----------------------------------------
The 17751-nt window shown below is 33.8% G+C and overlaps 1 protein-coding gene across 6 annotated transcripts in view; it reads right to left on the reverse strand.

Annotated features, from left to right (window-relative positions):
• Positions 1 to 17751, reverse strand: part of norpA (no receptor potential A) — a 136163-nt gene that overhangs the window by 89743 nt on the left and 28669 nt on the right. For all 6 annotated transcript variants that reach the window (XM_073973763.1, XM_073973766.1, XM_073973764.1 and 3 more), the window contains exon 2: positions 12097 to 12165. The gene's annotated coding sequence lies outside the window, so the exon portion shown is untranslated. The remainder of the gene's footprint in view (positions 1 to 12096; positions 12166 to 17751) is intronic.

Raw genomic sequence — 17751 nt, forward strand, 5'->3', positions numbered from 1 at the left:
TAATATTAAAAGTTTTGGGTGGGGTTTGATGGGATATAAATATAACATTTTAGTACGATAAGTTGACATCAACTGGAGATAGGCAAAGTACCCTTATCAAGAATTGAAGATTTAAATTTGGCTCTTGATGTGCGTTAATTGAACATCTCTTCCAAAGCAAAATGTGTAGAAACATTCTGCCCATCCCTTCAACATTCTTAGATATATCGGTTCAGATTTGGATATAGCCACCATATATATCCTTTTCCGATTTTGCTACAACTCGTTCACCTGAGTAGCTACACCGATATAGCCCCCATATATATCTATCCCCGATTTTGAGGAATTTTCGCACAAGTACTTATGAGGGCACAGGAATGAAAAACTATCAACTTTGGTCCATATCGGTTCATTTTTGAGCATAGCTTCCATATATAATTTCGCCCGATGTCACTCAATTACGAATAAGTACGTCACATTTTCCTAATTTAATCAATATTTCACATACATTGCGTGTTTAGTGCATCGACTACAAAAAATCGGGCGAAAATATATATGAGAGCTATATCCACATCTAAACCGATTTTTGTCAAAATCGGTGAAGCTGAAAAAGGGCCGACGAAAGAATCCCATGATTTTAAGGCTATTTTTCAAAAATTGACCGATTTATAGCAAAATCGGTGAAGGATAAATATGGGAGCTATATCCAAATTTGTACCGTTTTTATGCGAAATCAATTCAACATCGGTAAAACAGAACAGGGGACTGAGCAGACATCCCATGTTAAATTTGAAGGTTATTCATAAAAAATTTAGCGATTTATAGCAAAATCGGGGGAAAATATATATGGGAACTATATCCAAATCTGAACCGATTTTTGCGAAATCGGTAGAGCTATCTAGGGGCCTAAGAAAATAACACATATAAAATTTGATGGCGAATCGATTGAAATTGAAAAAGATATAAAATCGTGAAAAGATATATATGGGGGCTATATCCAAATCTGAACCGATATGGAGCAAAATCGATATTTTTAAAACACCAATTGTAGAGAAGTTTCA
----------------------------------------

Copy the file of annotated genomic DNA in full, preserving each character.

The 17751-nt window shown below is 33.8% G+C and overlaps 1 protein-coding gene across 6 annotated transcripts in view; it reads right to left on the reverse strand.

Annotated features, from left to right (window-relative positions):
• Positions 1 to 17751, reverse strand: part of norpA (no receptor potential A) — a 136163-nt gene that overhangs the window by 89743 nt on the left and 28669 nt on the right. For all 6 annotated transcript variants that reach the window (XM_073973763.1, XM_073973766.1, XM_073973764.1 and 3 more), the window contains exon 2: positions 12097 to 12165. The gene's annotated coding sequence lies outside the window, so the exon portion shown is untranslated. The remainder of the gene's footprint in view (positions 1 to 12096; positions 12166 to 17751) is intronic.

Raw genomic sequence — 17751 nt, forward strand, 5'->3', positions numbered from 1 at the left:
TAATATTAAAAGTTTTGGGTGGGGTTTGATGGGATATAAATATAACATTTTAGTACGATAAGTTGACATCAACTGGAGATAGGCAAAGTACCCTTATCAAGAATTGAAGATTTAAATTTGGCTCTTGATGTGCGTTAATTGAACATCTCTTCCAAAGCAAAATGTGTAGAAACATTCTGCCCATCCCTTCAACATTCTTAGATATATCGGTTCAGATTTGGATATAGCCACCATATATATCCTTTTCCGATTTTGCTACAACTCGTTCACCTGAGTAGCTACACCGATATAGCCCCCATATATATCTATCCCCGATTTTGAGGAATTTTCGCACAAGTACTTATGAGGGCACAGGAATGAAAAACTATCAACTTTGGTCCATATCGGTTCATTTTTGAGCATAGCTTCCATATATAATTTCGCCCGATGTCACTCAATTACGAATAAGTACGTCACATTTTCCTAATTTAATCAATATTTCACATACATTGCGTGTTTAGTGCATCGACTACAAAAAATCGGGCGAAAATATATATGAGAGCTATATCCACATCTAAACCGATTTTTGTCAAAATCGGTGAAGCTGAAAAAGGGCCGACGAAAGAATCCCATGATTTTAAGGCTATTTTTCAAAAATTGACCGATTTATAGCAAAATCGGTGAAGGATAAATATGGGAGCTATATCCAAATTTGTACCGTTTTTATGCGAAATCAATTCAACATCGGTAAAACAGAACAGGGGACTGAGCAGACATCCCATGTTAAATTTGAAGGTTATTCATAAAAAATTTAGCGATTTATAGCAAAATCGGGGGAAAATATATATGGGAACTATATCCAAATCTGAACCGATTTTTGCGAAATCGGTAGAGCTATCTAGGGGCCTAAGAAAATAACACATATAAAATTTGATGGCGAATCGATTGAAATTGAAAAAGATATAAAATCGTGAAAAGATATATATGGGGGCTATATCCAAATCTGAACCGATATGGAGCAAAATCGATATTTTTAAAACACCAATTGTAGAGAAGTTTCA